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Reed parents lead efforts to fix baseball infield
by Aaron Retherford
Aug 04, 2012 | 2751 views | 0 0 comments | 12 12 recommendations | email to a friend | print
Reed baseball used to be one of the premier programs in the North, and the Raiders faithful had a reason to be proud. Now, the program is in disarray.

No one knows who the coach will be next season. Making matters worse, the infield became unplayable following the spring campaign.

A group of parents have created a Little Dugout Club and are in the process of raising money to fix the problems created by poor field maintenance and an act of vandalism.

The coaching staff at Reed historically did much of the field maintenance, but once Ray Charles was suspended at the end of the last regular season, there was no one around to make sure the field was cared for.

Unfortunately, it was flooded by the effluent water, allowing a fungus to grow on the field. Because of the way the original field was created on top of the pasture land, water fails to drain properly due to a layer of decomposed granite underneath the field. Thus, it creates a standing water effect.

The situation worsened when vandals threw rock salt on the infield and killed the grass.

Reed’s two summer baseball teams not only had to be coached by parents, but they also had to make the most of a summer league schedule without the use of a home field.

The school district has plenty on its plate with deteriorating facilities throughout the district. There’s just no money to be had, especially for a field that had its sod replaced within the past few years.

Parents of the Raiders baseball players have taken it upon themselves to make sure their kids have an appropriate place to play next spring. They have planned several fundraisers. After the parents tore up the infield two Saturdays ago, they hired Garden Shop Landscape in order to install a drainage system. Landscapers will then rake up the clay and roll over the dirt in order to level and sod the infield.

But once the Little Dugout Club pays for the infield to be redone, it will be out of money. But some of the parents, like Don Nowaczewski, who is the Vice President of the Little Dugout Club and father of senior Mark Nowaczewski, are doing this to make sure their children have one last good season at the east Sparks school.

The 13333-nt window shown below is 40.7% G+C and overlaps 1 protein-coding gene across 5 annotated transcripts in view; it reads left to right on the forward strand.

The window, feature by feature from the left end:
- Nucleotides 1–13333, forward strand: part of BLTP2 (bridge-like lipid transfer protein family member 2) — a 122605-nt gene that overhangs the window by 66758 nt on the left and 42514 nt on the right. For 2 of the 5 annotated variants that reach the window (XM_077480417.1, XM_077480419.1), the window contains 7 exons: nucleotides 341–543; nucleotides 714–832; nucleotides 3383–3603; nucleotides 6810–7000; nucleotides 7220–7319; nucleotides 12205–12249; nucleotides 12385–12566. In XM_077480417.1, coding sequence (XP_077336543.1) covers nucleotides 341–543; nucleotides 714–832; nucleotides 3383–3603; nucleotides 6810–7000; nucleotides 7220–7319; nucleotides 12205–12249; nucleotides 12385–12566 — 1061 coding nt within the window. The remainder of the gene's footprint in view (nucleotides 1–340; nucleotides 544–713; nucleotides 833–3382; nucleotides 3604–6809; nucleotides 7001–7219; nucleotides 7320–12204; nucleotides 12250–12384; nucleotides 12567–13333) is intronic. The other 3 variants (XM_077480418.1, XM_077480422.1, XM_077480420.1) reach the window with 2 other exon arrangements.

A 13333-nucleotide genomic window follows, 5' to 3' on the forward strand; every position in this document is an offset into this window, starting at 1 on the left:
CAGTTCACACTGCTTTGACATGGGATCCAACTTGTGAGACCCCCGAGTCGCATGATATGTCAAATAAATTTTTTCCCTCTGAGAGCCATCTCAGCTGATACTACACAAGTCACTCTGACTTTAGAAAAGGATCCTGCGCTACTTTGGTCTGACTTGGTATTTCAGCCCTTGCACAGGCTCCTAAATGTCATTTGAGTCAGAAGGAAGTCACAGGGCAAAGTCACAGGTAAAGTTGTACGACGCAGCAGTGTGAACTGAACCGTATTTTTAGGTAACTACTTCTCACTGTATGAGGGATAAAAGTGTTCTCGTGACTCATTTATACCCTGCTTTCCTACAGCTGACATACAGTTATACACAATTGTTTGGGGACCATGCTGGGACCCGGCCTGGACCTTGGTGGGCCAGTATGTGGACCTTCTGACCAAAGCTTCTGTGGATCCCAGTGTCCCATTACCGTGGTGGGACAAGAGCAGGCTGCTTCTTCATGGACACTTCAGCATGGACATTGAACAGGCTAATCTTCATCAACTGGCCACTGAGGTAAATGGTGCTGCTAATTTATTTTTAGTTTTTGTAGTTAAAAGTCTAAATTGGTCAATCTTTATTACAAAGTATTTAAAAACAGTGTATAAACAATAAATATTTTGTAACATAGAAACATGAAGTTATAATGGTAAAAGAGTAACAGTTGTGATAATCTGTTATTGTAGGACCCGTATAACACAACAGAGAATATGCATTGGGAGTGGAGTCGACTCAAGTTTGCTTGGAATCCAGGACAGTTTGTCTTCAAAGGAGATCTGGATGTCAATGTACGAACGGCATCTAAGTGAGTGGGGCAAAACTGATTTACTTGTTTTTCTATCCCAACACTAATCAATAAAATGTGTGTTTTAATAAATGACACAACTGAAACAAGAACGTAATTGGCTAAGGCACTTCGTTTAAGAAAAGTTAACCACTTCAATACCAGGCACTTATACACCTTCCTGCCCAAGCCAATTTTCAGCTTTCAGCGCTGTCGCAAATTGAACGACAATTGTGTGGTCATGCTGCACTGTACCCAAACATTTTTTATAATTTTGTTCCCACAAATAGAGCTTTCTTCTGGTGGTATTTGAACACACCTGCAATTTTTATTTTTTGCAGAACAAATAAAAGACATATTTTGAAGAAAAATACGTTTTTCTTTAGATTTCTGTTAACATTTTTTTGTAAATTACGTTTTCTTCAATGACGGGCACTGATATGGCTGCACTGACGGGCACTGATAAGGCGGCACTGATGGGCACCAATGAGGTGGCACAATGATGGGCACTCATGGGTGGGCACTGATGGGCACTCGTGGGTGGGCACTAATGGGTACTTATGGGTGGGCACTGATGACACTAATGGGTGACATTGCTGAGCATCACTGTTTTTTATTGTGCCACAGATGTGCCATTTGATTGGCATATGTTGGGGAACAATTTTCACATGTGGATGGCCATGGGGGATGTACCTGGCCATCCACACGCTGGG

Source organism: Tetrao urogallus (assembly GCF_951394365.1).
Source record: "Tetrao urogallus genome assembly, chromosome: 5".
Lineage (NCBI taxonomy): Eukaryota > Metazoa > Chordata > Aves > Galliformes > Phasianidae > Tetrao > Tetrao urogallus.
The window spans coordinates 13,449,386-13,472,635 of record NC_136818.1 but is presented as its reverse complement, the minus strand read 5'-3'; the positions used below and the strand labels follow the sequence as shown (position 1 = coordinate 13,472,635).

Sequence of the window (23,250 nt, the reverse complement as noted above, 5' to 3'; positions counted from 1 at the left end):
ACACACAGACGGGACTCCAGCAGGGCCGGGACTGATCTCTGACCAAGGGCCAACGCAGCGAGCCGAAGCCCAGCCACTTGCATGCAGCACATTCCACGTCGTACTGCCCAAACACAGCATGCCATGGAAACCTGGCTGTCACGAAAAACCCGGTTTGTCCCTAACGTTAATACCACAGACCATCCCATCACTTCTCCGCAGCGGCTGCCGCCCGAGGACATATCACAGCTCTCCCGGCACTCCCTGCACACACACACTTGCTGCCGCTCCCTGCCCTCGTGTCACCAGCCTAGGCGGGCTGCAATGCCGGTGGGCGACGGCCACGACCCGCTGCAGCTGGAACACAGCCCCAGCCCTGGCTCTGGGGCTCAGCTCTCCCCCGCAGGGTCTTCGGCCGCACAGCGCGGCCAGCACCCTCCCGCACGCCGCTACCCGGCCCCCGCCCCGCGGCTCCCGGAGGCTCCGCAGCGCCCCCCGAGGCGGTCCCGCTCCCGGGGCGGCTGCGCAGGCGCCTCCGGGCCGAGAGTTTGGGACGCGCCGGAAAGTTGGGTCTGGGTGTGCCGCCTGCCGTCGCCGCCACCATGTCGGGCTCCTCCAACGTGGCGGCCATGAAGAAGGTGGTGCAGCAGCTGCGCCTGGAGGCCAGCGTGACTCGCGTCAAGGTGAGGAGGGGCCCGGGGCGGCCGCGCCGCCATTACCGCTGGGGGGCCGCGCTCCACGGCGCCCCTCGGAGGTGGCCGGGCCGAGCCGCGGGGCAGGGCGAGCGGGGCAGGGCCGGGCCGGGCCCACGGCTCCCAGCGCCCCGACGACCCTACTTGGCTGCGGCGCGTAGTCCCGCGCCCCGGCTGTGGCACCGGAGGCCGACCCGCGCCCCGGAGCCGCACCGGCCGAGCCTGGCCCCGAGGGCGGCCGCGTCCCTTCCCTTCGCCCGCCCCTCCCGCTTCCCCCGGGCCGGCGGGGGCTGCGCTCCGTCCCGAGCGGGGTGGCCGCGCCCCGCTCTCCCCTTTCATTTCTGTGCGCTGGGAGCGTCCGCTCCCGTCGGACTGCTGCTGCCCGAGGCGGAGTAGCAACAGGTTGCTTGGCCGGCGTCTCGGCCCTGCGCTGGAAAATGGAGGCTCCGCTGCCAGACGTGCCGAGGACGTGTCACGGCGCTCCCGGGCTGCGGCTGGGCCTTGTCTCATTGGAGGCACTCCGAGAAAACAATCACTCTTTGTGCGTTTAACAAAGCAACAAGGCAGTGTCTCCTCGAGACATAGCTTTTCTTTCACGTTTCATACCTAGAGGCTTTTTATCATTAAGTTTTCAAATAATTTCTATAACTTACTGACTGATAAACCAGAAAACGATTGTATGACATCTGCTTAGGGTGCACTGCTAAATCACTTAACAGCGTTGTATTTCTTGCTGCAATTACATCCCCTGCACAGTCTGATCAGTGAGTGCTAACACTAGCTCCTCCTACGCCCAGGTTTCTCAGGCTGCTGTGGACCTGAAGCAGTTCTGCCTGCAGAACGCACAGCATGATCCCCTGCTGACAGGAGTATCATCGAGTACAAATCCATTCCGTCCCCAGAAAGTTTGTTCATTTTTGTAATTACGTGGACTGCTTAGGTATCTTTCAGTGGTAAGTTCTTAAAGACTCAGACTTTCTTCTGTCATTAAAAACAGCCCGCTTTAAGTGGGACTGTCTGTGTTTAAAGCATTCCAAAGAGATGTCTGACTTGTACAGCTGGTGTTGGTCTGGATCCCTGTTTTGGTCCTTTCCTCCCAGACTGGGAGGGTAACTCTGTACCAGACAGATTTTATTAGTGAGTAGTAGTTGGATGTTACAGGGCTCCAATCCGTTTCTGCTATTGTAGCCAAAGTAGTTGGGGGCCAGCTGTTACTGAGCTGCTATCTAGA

“The parents are raising the money and the parents are fixing the field,” Nowaczewski said. “It’s a strange situation. Mark is going to be a senior and he will have had three coaches. I want him to have a good senior year and there are other parents who want him to have a good senior year. The thing is, with the drainage system we’re putting in now, this field should last for a long time with proper maintenance.”

When the parents raise enough money, the next plan is to improve the right-field line, which is all sand and weeds. The first-base side bullpen also needs maintenance.

Nowaczewski and the other parents hope these improvements and the existence of a Little Dugout Club to take care of the fundraising will motivate a longterm coach to come to Reed.

“We want to put the baseball program back on the map,” Nowaczewski said. “Reed used to have a good baseball program, but it’s fallen on hard times with the revolving door of coaches lately. We’re trying to get the field back in shape, so there’s a coach who wants to come in and take over and have a nice field for these kids to play on for a long time to come.”

Nowaczewski said any donations will be appreciated and those interested can call him at 775-356-2941.
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